The Government of Canada is continuing the work of righting past wrongs, especially those involving Indigenous children.
Today, the Honourable Carolyn Bennett, Minister of Crown-Indigenous Relations, the Île-à-la-Crosse Steering Committee and the Métis Nation of Saskatchewan signed a Memorandum of Understanding to begin to collaboratively chart a path forward to address the legacy of the Île-à-la-Crosse Boarding School.
The Minister met with parties at the Back to Batoche Festival in Saskatchewan over the weekend, marking an important first step in opening dialogue between parties on how to address the Boarding School’s painful legacy in a manner that advances reconciliation and healing.
The MOU will foster an open exchange of ideas and information, the frank discussion of interests, and explore options to resolve the legacy of the Boarding School. Through this process, the Parties are hopeful that options can be agreed upon and supported, including addressing the immediate needs of survivors.
The Government of Canada is committed to resolving Childhood Claims outside of the courts. Canada’s goal is to work in close collaboration with the Parties toward addressing the legacy of the Île-à-la-Crosse Boarding School in a fair, compassionate, and respectful manner.
“The mistreatment of Indigenous children is tragic and unacceptable. Today marks a first step toward seeking justice and healing for former students of Île-à-la-Crosse and making amends for past wrongs against the Métis. We look forward to opening the dialogue with the Parties toward addressing the legacy of Île-à-la-Crosse boarding school.”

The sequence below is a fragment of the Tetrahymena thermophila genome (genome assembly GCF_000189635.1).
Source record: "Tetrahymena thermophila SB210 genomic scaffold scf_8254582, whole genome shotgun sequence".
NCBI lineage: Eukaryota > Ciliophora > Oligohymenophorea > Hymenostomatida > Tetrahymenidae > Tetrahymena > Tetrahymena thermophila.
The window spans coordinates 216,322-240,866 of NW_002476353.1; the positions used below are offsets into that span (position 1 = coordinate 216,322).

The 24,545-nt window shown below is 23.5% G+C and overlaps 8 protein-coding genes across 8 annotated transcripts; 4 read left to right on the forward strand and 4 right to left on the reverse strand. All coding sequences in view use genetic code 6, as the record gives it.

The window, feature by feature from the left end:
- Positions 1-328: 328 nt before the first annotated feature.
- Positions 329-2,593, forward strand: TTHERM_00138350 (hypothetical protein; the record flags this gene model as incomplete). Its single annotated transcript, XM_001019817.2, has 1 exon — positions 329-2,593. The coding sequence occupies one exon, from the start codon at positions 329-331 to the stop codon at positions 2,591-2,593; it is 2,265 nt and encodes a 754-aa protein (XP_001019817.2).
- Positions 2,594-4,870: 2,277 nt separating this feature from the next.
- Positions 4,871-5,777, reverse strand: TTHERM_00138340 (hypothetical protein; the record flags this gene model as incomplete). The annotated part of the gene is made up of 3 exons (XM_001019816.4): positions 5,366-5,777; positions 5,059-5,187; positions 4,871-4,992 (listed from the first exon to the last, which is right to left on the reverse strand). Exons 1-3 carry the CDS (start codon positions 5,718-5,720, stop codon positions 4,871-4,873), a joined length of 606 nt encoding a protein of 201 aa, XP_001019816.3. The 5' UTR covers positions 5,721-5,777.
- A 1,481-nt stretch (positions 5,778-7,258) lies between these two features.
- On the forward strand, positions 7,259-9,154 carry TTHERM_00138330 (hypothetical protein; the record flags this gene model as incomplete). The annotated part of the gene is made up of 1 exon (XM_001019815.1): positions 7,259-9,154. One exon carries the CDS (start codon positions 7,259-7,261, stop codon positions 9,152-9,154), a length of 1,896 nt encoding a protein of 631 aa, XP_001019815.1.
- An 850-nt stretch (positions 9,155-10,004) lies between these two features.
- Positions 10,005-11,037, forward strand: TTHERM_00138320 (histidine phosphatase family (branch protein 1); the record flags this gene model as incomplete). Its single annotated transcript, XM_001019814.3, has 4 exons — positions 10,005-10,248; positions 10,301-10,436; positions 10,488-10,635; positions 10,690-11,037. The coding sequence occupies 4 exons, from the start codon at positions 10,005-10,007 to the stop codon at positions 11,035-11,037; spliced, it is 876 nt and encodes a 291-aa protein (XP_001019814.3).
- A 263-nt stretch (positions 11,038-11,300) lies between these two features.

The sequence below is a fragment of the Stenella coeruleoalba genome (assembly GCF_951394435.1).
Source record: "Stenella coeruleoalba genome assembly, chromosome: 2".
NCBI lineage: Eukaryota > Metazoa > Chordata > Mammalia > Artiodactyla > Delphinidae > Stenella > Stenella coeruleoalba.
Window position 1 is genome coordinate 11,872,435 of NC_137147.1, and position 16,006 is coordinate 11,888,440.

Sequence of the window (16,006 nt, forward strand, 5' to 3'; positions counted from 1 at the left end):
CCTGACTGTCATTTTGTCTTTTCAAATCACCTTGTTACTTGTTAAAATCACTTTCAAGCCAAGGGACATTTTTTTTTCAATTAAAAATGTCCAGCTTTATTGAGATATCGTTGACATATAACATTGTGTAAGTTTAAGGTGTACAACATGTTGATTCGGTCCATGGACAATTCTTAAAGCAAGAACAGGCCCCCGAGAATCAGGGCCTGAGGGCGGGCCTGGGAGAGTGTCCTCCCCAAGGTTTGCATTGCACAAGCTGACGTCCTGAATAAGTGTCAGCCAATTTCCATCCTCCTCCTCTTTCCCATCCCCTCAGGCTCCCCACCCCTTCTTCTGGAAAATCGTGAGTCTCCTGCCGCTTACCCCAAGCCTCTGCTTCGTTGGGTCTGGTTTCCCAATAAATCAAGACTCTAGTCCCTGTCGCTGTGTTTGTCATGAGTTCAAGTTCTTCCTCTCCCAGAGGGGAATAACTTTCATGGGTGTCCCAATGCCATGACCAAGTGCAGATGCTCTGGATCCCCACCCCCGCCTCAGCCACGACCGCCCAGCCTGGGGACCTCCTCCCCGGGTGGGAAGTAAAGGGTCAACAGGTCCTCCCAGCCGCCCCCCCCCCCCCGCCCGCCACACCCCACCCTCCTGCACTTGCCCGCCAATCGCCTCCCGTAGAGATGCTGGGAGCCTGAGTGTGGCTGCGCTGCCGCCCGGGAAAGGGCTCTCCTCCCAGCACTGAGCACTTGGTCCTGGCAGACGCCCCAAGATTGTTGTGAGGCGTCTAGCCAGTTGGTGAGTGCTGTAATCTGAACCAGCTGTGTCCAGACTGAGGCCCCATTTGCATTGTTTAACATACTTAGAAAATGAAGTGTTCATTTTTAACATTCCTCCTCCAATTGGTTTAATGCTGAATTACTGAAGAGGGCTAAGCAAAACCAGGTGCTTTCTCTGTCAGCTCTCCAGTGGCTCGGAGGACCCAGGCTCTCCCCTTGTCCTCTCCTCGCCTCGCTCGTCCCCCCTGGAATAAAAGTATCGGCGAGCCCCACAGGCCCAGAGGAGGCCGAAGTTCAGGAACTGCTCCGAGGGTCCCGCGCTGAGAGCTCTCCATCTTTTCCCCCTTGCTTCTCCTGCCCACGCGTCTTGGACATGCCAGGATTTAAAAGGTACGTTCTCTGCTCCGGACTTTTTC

The Honourable Carolyn Bennett, M.D., P.C., M.P.
Minister of Crown-Indigenous Relations
“This has been a heart-wrenching journey for our survivors and families of those students who have passed. We have had promises from other governments over the years that never came to fruition and we approach this with cautious optimism. However, we have built a respectful, honest relationship with Minister Bennett and officials and we have achieved respect in several areas and I expect we will in this as well.”
Île-à-la-Crosse boarding school was operated by the Province of Saskatchewan and the Catholic Church from 1906 to 1976. Former students of the school were not eligible for compensation under the Indian Residential Schools Settlement Agreement, as the school was never federally operated or administered.
Former Île-à-la-Crosse students filed a class action against the Government of Canada and Province of Saskatchewan in 2005. Plaintiffs allege that both governments are responsible for the sexual abuse, physical abuse, cultural abuse, isolation, and mental and emotional abuse that former students endured while attending the Boarding School.
The MOU commits parties to exploratory discussions to address the legacy of the Île-à-la-Crosse boarding school. The parties welcome the participation of the Province of Saskatchewan in the discussions.